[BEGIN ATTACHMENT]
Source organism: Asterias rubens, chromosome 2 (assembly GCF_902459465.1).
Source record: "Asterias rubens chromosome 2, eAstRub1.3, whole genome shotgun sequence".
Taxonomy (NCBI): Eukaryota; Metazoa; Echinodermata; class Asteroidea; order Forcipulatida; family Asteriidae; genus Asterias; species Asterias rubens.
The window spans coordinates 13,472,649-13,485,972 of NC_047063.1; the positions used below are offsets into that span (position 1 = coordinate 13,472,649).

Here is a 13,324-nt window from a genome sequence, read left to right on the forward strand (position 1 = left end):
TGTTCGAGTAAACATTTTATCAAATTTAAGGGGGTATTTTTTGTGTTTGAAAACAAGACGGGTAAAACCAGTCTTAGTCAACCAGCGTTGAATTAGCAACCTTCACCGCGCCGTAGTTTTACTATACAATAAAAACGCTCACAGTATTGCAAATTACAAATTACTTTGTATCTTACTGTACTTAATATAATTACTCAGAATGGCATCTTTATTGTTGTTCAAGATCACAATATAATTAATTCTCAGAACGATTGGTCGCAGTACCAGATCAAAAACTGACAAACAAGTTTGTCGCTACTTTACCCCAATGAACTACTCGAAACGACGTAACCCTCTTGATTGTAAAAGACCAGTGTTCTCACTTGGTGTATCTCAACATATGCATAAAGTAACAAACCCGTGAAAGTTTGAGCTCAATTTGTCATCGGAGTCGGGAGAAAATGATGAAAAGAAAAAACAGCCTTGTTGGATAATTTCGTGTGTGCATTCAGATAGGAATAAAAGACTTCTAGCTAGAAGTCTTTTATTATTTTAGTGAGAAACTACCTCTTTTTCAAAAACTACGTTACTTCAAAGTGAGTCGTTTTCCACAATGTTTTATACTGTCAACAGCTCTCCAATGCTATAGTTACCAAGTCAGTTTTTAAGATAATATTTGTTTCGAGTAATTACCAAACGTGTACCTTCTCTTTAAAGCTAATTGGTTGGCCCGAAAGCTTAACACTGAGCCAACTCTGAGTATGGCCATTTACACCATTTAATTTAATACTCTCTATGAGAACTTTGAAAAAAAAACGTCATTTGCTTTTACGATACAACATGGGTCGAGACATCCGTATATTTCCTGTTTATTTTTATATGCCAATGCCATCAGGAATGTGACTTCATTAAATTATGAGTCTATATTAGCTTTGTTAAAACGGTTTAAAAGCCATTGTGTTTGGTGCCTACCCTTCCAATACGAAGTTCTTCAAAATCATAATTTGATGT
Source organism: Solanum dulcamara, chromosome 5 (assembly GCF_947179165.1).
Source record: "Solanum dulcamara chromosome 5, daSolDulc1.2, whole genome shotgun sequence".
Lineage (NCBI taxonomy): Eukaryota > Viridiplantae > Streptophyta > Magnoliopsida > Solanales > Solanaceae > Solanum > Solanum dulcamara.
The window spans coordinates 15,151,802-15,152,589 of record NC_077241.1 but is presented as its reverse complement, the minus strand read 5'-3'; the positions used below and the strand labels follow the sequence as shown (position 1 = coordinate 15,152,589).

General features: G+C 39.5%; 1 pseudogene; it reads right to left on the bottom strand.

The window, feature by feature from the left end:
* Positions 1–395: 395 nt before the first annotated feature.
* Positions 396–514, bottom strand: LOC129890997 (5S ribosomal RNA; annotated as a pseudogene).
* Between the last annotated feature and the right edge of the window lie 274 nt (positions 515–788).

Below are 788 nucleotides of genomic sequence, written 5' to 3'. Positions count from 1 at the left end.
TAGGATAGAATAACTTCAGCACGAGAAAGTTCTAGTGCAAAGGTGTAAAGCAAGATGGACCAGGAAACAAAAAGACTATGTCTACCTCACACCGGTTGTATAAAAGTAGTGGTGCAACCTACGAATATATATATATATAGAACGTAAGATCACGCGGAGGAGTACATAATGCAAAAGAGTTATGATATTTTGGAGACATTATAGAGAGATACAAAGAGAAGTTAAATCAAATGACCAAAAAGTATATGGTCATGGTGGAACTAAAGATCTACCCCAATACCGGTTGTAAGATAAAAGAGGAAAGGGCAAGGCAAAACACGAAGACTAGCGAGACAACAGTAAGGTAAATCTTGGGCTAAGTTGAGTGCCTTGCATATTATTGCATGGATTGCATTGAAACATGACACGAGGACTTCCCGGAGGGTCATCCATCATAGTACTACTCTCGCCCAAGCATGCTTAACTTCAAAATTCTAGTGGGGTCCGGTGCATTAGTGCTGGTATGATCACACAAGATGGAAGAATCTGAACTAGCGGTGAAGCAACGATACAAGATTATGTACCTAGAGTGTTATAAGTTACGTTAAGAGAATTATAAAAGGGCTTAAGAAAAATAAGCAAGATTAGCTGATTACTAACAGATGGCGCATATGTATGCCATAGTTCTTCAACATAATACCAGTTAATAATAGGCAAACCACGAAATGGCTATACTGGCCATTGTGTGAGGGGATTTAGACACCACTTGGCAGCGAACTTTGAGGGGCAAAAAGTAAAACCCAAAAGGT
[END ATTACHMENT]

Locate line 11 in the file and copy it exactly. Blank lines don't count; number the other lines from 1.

General features: G+C 39.5%; 1 pseudogene; it reads right to left on the bottom strand.